6) Accomplish Two or Three Important Things Each Day
There are a hundred ways to compile and organize a to-do list and I’m not going to tell you which one works for you. But know that nearly all successful people keep one of some kind and they refer to it regularly. What the really successful people do though is prioritize. They separate the project-oriented, big accomplishment tasks from the million little “nice to get done today” things that may be easier, but less important.
If you accomplish two or three big things today—a good blog post, a finished article, a contract signed and sent, an ad deal closed, a pitch accepted—forget the rest of the list if you’re out of time. The other stuff can wait. Those of us who are entrepreneurs could work 24 hours a day if we had no family, no friends, and didn’t need sleep. There’s always something that can fill up the time. The key is knowing what will move you forward and what is just a task that needs to be dealt with someday, eventually. You’re your own boss, so take advantage of it. Do things that matter instead of things on someone else’s priority list.
5) Pay Attention to Your Body Clock
Are you super-productive at 10 am and nodding off at 3 pm? Recharged and full of creative juices at 9 pm? Then recognize that and don’t fight it. Do your important creative work mid-morning, take a nap or go for a walk in the afternoon. Turn off the TV at 9 and go write a blog post. If you’re a night owl by nature, work at night. If you’re up at 6 am to get the kids to school and are wide awake at 7:30 am, knock some stuff out first thing. Again, if you’re not in an office, forget the confines of a “normal” work day and do great things when your body and brain are ready. Do the things that require little to no thinking (social media, for example) when you’re at a low energy point. And remember, naps are good for you.
4) Get Plenty of Rest and Exercise
You don’t need my wife the personal trainer to tell you to get a good night’s sleep, exercise regularly, and eat healthy food regularly. You inherently know all these things are good for you and that you need to do them. This is just a reminder that as a creative person—a writer or blogger—you are putting yourself at a serious mental disadvantage if you’re sleep-deprived, out of shape, and eating junk food all day. Besides, every good creative person and most honest business owners know you never get your best ideas while sitting in a chair. You need movement.
3) Never Stop Learning
Great writers work at their craft for a lifetime. Few are so arrogant that they think they have nothing to learn. Most good writers read voraciously: novels, non-fiction, magazines, blogs. They also go to conferences to get advice, join mastermind groups, seek out advice from peers, subscribe to newsletters like this.
2) Pay for Things That Save You Time and Hassles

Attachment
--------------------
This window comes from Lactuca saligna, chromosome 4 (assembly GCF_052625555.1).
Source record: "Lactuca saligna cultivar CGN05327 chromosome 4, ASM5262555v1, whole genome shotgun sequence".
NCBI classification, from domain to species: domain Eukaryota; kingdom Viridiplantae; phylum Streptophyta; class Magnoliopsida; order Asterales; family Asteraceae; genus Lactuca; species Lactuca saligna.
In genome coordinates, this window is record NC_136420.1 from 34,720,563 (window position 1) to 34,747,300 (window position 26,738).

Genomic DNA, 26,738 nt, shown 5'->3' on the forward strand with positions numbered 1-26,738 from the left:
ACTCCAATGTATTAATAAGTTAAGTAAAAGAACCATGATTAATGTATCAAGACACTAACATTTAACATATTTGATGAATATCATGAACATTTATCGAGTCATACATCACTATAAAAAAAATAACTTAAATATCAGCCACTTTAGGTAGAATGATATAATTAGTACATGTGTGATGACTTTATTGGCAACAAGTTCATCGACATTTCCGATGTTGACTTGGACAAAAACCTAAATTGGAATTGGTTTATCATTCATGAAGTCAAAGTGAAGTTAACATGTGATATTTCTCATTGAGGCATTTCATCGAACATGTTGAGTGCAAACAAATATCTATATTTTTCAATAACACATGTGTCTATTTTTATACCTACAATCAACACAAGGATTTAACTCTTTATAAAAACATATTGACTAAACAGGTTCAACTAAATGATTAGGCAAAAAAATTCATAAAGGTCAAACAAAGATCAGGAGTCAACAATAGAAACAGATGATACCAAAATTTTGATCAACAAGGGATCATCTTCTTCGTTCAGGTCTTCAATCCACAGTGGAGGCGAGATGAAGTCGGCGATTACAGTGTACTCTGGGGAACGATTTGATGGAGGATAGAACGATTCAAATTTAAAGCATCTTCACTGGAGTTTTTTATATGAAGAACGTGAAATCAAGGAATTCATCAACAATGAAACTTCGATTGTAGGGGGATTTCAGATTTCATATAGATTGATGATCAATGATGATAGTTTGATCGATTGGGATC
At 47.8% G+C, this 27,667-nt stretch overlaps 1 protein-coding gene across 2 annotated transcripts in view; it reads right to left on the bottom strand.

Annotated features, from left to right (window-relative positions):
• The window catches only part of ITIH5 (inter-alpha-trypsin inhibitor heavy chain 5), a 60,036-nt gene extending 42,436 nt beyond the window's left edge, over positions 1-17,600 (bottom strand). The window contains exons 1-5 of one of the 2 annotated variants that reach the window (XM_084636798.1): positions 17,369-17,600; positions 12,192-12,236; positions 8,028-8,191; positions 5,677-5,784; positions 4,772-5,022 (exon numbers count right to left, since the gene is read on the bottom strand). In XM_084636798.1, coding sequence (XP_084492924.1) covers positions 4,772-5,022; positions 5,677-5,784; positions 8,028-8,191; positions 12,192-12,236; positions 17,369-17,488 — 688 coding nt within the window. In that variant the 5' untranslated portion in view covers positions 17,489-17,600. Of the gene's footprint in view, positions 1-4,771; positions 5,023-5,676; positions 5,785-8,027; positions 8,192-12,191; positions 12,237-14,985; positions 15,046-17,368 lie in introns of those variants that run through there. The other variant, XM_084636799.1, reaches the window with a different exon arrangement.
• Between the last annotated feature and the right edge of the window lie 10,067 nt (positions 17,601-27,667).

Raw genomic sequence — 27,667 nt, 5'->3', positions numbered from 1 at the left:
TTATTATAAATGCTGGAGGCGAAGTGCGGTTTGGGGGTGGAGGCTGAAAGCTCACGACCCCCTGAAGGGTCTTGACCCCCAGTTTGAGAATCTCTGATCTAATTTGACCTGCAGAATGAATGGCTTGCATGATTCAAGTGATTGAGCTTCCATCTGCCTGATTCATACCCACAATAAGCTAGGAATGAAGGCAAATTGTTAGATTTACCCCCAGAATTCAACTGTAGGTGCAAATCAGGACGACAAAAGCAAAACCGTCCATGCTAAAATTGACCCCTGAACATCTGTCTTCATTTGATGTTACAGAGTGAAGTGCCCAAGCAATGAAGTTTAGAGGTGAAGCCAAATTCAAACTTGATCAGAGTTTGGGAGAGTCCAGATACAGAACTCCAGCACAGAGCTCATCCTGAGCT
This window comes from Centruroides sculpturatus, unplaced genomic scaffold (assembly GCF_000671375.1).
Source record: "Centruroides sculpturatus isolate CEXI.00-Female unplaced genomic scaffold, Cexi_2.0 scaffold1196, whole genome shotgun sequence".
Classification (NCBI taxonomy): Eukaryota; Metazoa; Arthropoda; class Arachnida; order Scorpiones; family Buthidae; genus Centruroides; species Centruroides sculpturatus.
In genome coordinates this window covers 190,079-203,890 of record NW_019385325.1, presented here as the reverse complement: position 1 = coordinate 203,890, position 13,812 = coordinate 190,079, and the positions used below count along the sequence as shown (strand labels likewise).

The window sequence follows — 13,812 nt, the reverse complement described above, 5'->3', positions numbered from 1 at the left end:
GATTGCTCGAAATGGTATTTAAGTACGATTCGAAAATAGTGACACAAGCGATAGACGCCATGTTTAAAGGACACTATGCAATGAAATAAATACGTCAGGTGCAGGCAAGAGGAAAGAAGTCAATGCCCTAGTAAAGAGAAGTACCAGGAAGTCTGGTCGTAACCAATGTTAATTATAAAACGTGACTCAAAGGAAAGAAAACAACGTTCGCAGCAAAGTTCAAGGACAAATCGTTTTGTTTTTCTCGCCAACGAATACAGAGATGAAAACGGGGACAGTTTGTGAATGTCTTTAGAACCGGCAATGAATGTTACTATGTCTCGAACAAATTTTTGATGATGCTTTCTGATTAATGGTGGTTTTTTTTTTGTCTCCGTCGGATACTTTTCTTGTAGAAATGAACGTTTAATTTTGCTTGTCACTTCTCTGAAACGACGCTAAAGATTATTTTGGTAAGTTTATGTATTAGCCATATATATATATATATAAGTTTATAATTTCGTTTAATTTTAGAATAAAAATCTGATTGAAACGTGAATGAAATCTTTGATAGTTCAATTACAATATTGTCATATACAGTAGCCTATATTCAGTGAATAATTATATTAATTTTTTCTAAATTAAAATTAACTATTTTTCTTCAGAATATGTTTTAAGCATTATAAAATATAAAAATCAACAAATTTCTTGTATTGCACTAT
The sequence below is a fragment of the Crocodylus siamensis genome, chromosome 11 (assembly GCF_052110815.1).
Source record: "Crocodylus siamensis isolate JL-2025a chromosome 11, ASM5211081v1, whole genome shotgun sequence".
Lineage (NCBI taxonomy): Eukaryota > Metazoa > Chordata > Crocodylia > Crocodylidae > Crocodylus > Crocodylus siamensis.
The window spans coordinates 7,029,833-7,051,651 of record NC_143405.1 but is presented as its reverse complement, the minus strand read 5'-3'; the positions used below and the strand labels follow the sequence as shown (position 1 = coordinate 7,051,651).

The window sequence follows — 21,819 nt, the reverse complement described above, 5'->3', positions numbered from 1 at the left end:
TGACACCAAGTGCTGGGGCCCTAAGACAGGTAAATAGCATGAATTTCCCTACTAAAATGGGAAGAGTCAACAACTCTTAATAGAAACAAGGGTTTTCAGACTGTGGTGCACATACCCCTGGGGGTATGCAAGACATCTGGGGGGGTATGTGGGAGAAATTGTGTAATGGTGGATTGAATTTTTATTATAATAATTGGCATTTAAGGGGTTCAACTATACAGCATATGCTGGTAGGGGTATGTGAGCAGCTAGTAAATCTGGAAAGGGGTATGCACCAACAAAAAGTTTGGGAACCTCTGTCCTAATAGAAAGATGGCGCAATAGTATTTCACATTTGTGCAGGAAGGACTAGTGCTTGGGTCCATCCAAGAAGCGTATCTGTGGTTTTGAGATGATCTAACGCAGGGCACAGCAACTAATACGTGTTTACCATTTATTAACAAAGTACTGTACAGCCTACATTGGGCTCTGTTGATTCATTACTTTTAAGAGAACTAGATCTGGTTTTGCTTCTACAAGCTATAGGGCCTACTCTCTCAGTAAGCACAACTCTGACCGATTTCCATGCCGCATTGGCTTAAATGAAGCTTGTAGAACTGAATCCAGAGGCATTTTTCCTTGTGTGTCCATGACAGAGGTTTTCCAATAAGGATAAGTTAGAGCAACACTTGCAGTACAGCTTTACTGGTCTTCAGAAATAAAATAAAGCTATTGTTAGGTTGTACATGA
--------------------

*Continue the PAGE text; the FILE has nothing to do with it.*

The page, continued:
Writers who whine the most about working for crap money are, in my experience, the ones least likely to invest in themselves and their business. Not all apps, software, and services are free. A lot of useful ones require you to put down some real money. I pay monthly for an e-mail distribution service, a business phone/fax service for one of my websites, Feedblitz RSS service, Boing0 Wi-Fi, LeadPages, and more. But they’re all worth it. They all enable me to do more in fewer hours more effectively. My best investment though…
1) Pay Others to Do Things Better/Faster/More Than You Can
Few of us are going to try to rewire our house if there’s an electrical problem or give ourselves an x-ray. Yet we bloggers and website builders are constantly trying to play superman and do anything and everything ourselves for our business. This is not only a serious time-suck, but it also results in frequent frustration. Go to eLance, ODesk, Microlancer, or a similar service and find someone really qualified to move your blog, redesign the template, design a logo, create a book cover, reformat your book for Kindle, and on and on. If you need someone to do something regularly, go get a virtual assistant and delegate. Open your damn wallet and pay some other freelancers to go beyond a one-person blog.
I certainly couldn’t accomplish all those things at the top without Jaime for Perceptive Travel, Kristin for this Travel Writing 2.0 site, and Lydia for everything else. I couldn’t have brought the sites under the Al Centro Media umbrella the success and profitability they’ve enjoyed without all those posts and articles someone besides me contributed. You’ve heard it a hundred times for a good reason: You’ve got to spend money to make money.
Last, I rarely go online on Saturdays unless I’m traveling alone, I spend lots of time with my family, and I frequently get eight hours of sleep. You don’t need to kill yourself to be successful. You just need to leverage your time and resources.